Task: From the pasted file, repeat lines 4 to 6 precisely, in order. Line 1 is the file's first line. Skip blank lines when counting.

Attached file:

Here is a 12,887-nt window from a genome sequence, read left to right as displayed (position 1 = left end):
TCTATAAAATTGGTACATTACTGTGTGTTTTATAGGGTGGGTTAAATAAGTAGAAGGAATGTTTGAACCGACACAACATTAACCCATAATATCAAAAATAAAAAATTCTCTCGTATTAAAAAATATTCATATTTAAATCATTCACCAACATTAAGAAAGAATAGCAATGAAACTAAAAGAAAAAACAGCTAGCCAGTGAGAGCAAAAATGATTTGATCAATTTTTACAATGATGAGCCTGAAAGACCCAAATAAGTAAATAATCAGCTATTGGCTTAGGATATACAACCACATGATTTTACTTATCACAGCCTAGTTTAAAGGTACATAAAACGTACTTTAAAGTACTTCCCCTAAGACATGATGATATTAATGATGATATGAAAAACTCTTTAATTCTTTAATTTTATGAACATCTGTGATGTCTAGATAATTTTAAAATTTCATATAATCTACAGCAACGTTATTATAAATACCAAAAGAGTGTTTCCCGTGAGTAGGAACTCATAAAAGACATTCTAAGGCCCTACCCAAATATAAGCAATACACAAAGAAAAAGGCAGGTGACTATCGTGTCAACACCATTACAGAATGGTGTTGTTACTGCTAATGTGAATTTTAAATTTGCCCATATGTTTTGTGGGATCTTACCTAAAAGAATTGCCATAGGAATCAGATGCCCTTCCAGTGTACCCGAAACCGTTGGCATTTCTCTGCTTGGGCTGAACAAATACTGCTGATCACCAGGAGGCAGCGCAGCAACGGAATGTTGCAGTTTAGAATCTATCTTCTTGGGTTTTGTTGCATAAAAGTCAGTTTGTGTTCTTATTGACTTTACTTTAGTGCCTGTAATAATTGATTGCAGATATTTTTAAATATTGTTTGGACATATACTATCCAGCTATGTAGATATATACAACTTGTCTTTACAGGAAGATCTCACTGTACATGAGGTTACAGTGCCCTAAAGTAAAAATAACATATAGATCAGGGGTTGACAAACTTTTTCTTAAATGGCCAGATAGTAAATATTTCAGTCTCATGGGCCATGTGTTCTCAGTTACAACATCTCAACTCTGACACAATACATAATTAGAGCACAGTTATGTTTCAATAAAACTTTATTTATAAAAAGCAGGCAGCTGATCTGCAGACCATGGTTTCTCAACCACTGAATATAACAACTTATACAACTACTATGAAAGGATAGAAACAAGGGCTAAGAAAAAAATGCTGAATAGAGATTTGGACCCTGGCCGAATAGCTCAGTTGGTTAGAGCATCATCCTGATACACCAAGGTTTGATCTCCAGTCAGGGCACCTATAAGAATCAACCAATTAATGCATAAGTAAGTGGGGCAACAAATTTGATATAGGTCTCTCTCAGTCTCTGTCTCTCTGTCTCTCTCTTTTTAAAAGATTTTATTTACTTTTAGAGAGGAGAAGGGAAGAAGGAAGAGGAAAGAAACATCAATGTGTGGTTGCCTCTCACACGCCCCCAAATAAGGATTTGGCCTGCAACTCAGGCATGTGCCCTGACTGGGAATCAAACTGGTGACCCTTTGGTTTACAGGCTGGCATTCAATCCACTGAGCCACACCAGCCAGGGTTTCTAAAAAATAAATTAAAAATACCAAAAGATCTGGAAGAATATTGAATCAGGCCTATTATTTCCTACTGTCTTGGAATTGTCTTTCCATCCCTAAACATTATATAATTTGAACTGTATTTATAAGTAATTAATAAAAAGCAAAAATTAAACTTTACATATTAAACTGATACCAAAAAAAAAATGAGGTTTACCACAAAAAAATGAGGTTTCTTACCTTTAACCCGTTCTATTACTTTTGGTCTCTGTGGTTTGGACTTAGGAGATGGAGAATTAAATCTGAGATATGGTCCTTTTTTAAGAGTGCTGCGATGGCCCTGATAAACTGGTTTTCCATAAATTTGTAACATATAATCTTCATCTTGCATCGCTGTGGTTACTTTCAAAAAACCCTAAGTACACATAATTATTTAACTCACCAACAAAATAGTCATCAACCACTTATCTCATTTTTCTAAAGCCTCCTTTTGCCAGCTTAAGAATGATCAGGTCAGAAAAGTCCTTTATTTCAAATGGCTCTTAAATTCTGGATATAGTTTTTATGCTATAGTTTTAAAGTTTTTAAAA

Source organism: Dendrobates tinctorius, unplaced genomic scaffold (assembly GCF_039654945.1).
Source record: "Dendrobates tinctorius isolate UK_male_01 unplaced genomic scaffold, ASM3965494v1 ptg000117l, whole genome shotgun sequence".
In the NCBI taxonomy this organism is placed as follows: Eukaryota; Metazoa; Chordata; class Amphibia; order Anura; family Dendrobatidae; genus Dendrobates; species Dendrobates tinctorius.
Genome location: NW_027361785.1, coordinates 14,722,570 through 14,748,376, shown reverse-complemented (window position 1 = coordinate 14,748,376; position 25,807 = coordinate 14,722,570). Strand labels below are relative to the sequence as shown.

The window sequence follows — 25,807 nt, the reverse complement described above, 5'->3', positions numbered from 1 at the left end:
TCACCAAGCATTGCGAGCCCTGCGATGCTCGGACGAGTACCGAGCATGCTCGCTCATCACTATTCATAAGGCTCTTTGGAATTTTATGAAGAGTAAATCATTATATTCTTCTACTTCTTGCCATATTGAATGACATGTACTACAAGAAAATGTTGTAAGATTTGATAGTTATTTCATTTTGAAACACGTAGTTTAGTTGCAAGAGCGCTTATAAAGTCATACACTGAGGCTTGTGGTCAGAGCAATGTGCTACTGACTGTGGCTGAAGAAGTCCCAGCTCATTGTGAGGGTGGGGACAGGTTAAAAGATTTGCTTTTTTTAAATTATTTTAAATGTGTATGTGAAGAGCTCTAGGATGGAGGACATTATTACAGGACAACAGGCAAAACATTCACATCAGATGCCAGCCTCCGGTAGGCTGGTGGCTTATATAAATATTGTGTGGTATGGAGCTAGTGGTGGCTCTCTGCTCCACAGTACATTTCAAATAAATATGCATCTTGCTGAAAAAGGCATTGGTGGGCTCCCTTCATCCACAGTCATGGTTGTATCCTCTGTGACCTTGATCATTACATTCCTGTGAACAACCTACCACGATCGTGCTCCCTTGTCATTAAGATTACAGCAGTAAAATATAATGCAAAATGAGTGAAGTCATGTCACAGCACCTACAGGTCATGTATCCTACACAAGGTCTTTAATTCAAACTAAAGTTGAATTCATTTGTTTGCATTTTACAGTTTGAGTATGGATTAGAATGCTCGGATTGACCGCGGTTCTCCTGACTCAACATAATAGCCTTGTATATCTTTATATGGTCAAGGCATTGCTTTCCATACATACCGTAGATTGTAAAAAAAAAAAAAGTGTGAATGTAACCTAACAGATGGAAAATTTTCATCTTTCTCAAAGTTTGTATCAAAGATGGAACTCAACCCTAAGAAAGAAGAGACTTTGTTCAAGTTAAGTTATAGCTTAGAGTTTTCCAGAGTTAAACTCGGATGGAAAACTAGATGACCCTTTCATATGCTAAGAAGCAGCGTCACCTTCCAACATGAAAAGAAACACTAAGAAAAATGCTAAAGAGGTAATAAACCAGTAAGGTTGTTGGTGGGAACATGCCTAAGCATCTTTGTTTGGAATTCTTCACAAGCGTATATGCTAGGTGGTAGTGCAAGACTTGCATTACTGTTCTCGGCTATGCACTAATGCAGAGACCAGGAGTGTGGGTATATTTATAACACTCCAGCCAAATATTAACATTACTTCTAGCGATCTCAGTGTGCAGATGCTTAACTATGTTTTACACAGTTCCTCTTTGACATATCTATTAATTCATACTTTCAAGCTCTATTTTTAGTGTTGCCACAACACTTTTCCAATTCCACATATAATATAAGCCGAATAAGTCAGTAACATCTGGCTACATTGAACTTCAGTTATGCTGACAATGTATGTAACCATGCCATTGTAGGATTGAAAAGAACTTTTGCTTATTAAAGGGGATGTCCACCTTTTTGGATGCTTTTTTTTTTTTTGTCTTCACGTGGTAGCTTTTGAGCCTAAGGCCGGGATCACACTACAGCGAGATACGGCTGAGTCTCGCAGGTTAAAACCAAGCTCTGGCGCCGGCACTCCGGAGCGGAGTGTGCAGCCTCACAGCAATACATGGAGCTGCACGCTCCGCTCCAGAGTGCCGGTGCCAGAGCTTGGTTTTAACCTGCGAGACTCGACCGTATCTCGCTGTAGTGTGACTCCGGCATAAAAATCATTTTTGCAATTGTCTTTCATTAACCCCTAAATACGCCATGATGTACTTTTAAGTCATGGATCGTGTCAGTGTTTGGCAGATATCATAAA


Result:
Source record: "Dendrobates tinctorius isolate UK_male_01 unplaced genomic scaffold, ASM3965494v1 ptg000117l, whole genome shotgun sequence".
In the NCBI taxonomy this organism is placed as follows: Eukaryota; Metazoa; Chordata; class Amphibia; order Anura; family Dendrobatidae; genus Dendrobates; species Dendrobates tinctorius.
Genome location: NW_027361785.1, coordinates 14,722,570 through 14,748,376, shown reverse-complemented (window position 1 = coordinate 14,748,376; position 25,807 = coordinate 14,722,570). Strand labels below are relative to the sequence as shown.